Flicker in LED light refers to the rapid and repeated fluctuations in light output or brightness that can occur when LEDs are not driven by a stable and continuous current. The flickering effect is usually not visible to the naked eye because it happens at a high frequency (usually thousands of times per second), which is beyond human perception. However, the flicker can still have various effects on human health, visual comfort, and the performance of electronic devices.
Flicker in LED light can be categorized into two types:
Visible Flicker: While most LED light flickers at a high frequency that is not visible to humans, some LEDs may exhibit visible flickering, especially when operated at low frequencies. This can be bothersome and uncomfortable for users, leading to eyestrain, headaches, and fatigue.
Non-Visible Flicker: Even though the flicker is not visible, it can still affect human health and well-being. Non-visible flicker has been linked to various issues, including triggering migraines or worsening the symptoms of individuals with light-sensitive conditions.
Flicker in LED light can be caused by several factors, including:
PWM Dimming: Many LED lights use Pulse Width Modulation (PWM) dimming to control brightness. At low dimming levels, PWM dimming can lead to visible flicker.
Poor Driver Design: Inexpensive or low-quality LED drivers may not provide stable current, resulting in flickering.
Incompatible Controls: Some LED lights may flicker when used with certain dimmer switches or lighting controls that are not designed for LED compatibility.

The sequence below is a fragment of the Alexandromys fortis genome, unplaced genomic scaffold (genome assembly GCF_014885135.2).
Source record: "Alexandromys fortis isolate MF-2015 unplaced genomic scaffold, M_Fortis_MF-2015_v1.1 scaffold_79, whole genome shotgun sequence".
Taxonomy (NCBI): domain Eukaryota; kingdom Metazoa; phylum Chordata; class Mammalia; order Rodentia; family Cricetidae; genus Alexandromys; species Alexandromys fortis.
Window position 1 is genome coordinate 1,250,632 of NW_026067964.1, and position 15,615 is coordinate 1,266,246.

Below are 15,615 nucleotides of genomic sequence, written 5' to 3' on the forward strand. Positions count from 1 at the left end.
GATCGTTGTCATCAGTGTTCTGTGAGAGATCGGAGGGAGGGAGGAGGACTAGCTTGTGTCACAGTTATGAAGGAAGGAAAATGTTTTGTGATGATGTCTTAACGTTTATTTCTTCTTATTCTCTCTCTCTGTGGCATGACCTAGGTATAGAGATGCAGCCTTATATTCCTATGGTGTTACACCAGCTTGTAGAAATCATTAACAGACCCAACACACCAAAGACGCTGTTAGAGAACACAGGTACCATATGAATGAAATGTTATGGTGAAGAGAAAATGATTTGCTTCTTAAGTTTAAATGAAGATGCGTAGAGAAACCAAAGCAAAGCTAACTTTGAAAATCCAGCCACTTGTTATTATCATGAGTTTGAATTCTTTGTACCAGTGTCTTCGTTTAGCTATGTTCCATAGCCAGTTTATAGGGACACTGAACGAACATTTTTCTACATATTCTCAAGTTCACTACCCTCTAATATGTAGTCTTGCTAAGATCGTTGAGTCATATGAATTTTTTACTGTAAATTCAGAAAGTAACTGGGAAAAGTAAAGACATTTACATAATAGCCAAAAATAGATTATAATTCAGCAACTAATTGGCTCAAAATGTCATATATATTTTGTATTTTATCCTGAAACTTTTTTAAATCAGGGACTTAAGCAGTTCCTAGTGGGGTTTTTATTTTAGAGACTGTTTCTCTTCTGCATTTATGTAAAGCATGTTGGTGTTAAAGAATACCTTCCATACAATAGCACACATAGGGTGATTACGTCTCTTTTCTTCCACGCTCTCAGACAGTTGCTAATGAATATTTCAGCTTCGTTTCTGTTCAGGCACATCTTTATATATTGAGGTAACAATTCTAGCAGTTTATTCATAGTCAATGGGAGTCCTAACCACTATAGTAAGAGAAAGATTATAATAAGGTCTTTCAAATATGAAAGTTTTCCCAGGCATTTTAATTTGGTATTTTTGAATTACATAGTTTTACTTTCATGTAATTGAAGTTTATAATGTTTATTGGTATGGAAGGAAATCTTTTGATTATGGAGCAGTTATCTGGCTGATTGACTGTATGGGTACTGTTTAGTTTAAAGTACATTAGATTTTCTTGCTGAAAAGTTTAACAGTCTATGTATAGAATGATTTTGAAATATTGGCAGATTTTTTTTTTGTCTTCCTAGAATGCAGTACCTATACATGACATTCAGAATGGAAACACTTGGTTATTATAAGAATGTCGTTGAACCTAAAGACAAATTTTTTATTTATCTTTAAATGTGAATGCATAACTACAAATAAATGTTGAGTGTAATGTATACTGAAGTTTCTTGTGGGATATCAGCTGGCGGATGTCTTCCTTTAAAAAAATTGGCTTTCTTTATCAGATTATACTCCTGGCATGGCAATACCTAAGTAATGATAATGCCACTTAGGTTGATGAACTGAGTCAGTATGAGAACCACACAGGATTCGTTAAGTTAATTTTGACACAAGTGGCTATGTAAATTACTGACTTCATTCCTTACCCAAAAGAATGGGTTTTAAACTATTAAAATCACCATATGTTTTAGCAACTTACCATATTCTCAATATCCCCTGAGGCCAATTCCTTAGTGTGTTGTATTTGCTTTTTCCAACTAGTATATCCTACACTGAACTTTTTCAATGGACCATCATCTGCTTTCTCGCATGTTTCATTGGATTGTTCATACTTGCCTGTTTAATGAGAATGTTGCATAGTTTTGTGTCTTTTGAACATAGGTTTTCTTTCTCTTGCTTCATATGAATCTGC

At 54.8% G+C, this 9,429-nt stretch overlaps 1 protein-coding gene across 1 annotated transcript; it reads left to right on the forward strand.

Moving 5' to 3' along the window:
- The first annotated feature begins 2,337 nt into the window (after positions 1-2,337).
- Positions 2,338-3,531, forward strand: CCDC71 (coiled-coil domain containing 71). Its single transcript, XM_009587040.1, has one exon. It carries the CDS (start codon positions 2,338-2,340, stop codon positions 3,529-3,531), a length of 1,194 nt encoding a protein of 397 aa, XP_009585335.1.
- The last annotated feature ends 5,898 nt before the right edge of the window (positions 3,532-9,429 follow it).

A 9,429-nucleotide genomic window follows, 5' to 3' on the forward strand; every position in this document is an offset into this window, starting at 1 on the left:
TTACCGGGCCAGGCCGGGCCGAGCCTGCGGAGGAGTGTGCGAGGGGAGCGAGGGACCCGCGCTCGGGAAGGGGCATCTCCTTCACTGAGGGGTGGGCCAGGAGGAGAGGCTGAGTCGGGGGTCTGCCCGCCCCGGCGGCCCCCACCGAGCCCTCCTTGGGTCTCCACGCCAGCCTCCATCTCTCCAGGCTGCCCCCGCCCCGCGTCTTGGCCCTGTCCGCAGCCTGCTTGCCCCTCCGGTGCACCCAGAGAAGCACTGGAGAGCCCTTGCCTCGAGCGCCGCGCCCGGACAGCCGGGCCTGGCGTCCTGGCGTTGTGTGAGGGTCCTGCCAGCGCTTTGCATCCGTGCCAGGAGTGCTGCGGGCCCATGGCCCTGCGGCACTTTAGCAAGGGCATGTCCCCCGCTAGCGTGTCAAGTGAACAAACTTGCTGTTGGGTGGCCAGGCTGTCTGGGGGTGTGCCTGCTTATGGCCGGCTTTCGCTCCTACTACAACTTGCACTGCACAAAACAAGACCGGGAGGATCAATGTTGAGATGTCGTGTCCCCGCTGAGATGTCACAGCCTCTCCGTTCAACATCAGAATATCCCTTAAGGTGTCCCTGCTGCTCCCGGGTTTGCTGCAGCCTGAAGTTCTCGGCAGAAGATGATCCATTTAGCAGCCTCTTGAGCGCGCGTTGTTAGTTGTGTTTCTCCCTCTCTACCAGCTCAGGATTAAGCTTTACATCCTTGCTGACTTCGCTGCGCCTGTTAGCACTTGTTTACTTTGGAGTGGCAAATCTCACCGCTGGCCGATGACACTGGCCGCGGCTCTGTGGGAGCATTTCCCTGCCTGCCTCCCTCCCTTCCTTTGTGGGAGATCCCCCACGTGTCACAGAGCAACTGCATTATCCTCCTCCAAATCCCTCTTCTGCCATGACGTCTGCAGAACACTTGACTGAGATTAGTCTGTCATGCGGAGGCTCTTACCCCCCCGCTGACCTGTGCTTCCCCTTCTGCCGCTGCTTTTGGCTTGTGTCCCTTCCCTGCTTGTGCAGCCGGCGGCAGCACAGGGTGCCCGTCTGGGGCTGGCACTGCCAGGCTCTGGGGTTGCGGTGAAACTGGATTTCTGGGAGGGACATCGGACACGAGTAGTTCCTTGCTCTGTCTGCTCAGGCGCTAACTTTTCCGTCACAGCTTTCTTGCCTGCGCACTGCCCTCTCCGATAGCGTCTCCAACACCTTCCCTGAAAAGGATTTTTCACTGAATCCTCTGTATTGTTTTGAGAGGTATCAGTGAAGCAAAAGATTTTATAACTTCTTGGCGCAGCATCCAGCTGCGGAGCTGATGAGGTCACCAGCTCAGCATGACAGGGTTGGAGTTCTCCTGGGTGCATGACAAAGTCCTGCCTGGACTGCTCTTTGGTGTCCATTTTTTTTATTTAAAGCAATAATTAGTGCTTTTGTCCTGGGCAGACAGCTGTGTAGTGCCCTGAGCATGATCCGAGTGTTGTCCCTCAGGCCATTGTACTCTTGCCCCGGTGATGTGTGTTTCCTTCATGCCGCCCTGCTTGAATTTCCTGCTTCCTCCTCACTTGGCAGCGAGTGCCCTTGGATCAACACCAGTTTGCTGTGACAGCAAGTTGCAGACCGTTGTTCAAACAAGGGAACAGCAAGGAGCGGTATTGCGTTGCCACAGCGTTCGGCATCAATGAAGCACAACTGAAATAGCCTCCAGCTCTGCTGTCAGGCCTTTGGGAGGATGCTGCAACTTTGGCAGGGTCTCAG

Mains Voltage Fluctuations: Variations in the mains voltage can lead to fluctuations in LED light output.
To mitigate flicker and its potential negative effects, it’s essential to use high-quality LED drivers and lighting controls designed for LED compatibility. Manufacturers are also becoming more aware of the importance of reducing flicker in LED lighting products and are producing LEDs with improved driver designs and dimming capabilities.
When selecting LED lighting for critical applications, such as workplaces, schools, and healthcare facilities, it is advisable to look for LEDs with minimal flicker and to consider those that comply with international standards for flicker reduction, such as IEC 61000-3-3. Additionally, users experiencing discomfort from visible flicker should choose LED lighting products with PWM dimming systems that operate at higher frequencies (above 1 kHz) or consider using non-dimmable LED solutions.